The New York Timesleads with "senior administration officials and Asian diplomats" saying the White House is considering offering North Korea a grand bargain including a possible peace treaty. The Washington Postleads with the House ethics committee doing something unusual: It's investigating ethics allegations. After 16 months of chilling, the panel will look at one Democrat and one Republican, both of whom are considered sure things for indictments. Beyond laments of "partisan bickering," the papers don't really explain the delay. (Here's a piece from TheHill giving a bit of background.) The Los Angeles Timesleads with the market's dive on evidence of across-the-board inflation. One fear is that the Feds will ratchet up interest rates again. The Dow dropped 214 points, its biggest dip in three years. It's still up a few percent on the year. USA Todayleads with a big unfunded liability to cover local and state worker retirees—"it could exceed $1 trillion." By comparison, Medicare's liability is an estimated $33 trillion.
Citing "aides," the NYT says President Bush "is very likely to approve" the new approach to Pyongyang. The president has long argued that he wouldn't deal with Pyongyang until North Korea tossed its nukes program (and now nukes themselves). He later softened a bit and suggested vague offers of carrots if Pyongyang made moves too. But dangling a peace treaty—and allowing talks to start straight away without preconditions—would be a big switch for an administration that has tended to turn up its nose at negotiating with bad-boy regimes.
One "senior Asian official" told the Times the administration's friendly gesture is being prompted by concerns about Iran: "There is a sense that they can't leave Korea out there as a model for what the Iranians hope to become—a nuclear state that can say no to outside pressure.""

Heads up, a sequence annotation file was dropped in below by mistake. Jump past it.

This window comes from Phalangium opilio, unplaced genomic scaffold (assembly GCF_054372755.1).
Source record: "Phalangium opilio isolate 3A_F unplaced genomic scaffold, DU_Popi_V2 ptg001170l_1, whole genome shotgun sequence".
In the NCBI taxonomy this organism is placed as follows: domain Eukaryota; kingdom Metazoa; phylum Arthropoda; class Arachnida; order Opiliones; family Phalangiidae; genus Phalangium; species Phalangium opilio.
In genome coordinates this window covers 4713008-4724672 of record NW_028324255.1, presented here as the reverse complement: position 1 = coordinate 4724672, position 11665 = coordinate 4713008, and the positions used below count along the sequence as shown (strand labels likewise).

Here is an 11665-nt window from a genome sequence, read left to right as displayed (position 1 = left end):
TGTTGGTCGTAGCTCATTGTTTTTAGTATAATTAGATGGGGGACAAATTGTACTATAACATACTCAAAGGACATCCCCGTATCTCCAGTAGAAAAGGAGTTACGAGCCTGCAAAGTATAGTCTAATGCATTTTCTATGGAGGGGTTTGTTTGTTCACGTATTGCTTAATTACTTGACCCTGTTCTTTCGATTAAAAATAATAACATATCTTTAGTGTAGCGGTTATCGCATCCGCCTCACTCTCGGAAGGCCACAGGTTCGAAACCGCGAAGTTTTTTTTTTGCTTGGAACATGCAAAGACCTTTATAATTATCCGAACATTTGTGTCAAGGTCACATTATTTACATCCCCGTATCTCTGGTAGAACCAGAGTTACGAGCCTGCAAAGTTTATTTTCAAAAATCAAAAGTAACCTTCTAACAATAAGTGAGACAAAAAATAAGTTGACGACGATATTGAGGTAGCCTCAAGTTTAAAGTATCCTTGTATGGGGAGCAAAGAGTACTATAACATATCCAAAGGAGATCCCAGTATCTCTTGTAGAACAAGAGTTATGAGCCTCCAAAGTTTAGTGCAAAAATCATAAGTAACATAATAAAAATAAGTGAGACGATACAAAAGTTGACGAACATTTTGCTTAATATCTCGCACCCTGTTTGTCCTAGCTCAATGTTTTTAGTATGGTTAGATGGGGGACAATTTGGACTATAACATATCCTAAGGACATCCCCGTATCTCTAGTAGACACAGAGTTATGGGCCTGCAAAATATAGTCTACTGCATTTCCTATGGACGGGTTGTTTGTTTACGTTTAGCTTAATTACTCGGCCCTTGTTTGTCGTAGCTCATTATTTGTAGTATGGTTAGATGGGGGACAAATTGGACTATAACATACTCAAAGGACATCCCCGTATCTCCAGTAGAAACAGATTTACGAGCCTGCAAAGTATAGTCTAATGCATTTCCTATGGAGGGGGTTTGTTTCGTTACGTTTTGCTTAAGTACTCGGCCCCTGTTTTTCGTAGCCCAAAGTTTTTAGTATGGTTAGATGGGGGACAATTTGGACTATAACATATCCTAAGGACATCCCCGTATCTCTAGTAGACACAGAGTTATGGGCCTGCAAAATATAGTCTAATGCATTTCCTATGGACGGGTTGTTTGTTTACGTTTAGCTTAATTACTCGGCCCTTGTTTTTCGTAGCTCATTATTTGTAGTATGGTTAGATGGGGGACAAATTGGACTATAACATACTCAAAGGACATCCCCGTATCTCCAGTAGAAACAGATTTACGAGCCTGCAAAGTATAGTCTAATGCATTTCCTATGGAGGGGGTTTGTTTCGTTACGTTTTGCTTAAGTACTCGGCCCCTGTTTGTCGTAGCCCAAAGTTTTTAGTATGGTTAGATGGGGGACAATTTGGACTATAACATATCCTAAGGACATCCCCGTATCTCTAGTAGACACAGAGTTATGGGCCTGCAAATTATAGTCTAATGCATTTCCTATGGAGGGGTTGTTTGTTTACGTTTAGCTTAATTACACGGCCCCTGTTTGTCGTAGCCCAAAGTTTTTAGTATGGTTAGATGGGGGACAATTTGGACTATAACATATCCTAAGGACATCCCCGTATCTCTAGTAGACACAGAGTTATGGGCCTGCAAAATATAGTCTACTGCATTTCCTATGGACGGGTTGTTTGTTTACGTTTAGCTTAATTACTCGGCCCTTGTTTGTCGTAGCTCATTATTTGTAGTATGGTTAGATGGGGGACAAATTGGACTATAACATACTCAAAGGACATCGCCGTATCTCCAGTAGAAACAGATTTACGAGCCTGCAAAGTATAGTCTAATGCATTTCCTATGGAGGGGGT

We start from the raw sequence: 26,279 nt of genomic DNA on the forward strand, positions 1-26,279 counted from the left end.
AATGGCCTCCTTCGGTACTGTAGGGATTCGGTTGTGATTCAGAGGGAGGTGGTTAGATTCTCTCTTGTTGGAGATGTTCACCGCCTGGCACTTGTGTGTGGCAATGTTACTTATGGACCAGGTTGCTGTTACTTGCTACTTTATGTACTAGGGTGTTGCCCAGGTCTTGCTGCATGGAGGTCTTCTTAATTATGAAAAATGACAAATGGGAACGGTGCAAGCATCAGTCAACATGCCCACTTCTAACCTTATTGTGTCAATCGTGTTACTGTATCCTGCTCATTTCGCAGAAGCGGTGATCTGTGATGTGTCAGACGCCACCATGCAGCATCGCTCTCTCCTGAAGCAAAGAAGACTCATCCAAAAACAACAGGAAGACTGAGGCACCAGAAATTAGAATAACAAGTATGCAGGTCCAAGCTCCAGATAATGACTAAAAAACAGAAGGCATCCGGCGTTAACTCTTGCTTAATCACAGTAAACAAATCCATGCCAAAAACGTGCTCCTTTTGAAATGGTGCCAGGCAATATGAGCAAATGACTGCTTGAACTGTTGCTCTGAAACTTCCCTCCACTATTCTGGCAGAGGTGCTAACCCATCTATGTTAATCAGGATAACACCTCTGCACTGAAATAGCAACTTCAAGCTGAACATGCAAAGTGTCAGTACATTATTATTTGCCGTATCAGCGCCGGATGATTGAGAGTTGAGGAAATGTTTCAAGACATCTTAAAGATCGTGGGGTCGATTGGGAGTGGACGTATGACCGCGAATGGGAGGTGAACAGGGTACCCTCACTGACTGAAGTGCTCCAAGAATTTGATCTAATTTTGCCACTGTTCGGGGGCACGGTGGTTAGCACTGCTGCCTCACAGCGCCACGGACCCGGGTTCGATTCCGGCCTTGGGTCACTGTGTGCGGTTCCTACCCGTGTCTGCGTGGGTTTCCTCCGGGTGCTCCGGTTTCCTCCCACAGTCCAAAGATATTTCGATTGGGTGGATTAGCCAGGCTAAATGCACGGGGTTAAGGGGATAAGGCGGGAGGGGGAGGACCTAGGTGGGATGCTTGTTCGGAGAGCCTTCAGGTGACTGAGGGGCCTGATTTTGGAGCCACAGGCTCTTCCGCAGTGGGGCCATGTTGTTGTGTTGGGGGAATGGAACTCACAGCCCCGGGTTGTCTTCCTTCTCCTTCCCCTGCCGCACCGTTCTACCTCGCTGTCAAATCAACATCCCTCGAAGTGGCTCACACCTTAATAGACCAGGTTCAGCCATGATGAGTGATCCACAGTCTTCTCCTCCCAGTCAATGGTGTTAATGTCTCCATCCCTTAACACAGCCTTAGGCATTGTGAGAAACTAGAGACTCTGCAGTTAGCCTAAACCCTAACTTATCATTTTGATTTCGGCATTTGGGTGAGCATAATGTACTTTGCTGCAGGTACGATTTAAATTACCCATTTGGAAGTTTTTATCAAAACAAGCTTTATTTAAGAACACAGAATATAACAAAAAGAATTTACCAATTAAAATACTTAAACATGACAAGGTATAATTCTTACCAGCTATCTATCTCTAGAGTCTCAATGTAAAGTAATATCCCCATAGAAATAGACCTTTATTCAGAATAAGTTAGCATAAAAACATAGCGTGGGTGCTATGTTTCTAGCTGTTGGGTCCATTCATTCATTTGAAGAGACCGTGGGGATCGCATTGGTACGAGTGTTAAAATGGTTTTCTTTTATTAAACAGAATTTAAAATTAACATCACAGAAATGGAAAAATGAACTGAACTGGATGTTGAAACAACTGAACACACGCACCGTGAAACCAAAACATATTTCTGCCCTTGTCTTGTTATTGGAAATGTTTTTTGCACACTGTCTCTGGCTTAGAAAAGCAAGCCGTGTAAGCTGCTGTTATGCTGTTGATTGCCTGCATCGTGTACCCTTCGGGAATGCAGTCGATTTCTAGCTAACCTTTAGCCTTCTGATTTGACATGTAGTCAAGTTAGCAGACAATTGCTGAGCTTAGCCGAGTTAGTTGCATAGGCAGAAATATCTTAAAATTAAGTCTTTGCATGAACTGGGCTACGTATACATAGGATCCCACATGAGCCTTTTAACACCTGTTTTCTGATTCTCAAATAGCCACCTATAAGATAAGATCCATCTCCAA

Finally, there's this tidbit buried in the NYT's piece:
A classified National Intelligence Estimate on North Korea, which was circulated among senior officials earlier this year, concluded that the North had probably fabricated the fuel for more than a half-dozen nuclear weapons since the beginning of Mr. Bush's administration and was continuing to produce roughly a bomb's worth of new plutonium each year.
Has that been reported before? (TP did a quickie Nexis and didn't spot other references.)
The Wall Street Journal tops its world-wide newsbox with and most others front the Senate voting 83 to 16 to build a roughly 300-mile fence along the southern border. The House's bill calls for a fence twice as long. The Senate also agreed to limit the number of guest workers to 200,000 annually, half the bill's original number. The Senate also rejected another effort to cut off the bill's proposed path to citizenship.
The NYT fronts the government asking contractors to bid on an estimated $2 billion deal to use all sorts of whiz-bang technology to shore up the border. There's some skepticism in Congress about funding the project—known as Secure Border Initiative (not to be confused with SDI). After all, as the Times notes, the government's recent track record for high-tech tools at the border "is dismal." One quibble: The Times gives the impression that Bush just ordered the bidding. He didn't. The project has been around since November.
The Journal announces, "ABBAS EMERGES STRONGER AMID PALESTINIAN STRIFE." Abbas better enjoy it while he can. Security forces are supposed to be under his command. But as the NYT notes, yesterday Hamas "deployed a new security force in the Gaza Strip." In turn, Abbas ordered his men into the streets in Gaza. Which means a showdown could be coming.
The LAT fronts the Army giving GIs in Iraq small lasers that will briefly blind and, hopefully, warn off drivers at checkpoints. Citing military stats, the Times says soldiers currently shoot to try to stop Iraqi vehicles "about eight times a day." The paper quotes a critic in Washington wondering whether the lasers will cause eye damage. The U.S.' Iraq ground commander, who ordered the change, considered that point. "I have no doubt," he said, "that bullets are less safe."
Correction, May 18, 2006:This story originally cited the Washington Post as saying Senate Democrats supported a provision to build a wall along the border in order to give them "political cover." In fact, the Post had written that Democrats' "political cover" consisted of support for the bill by labor and immigrant groups. (Return to the corrected sentence.)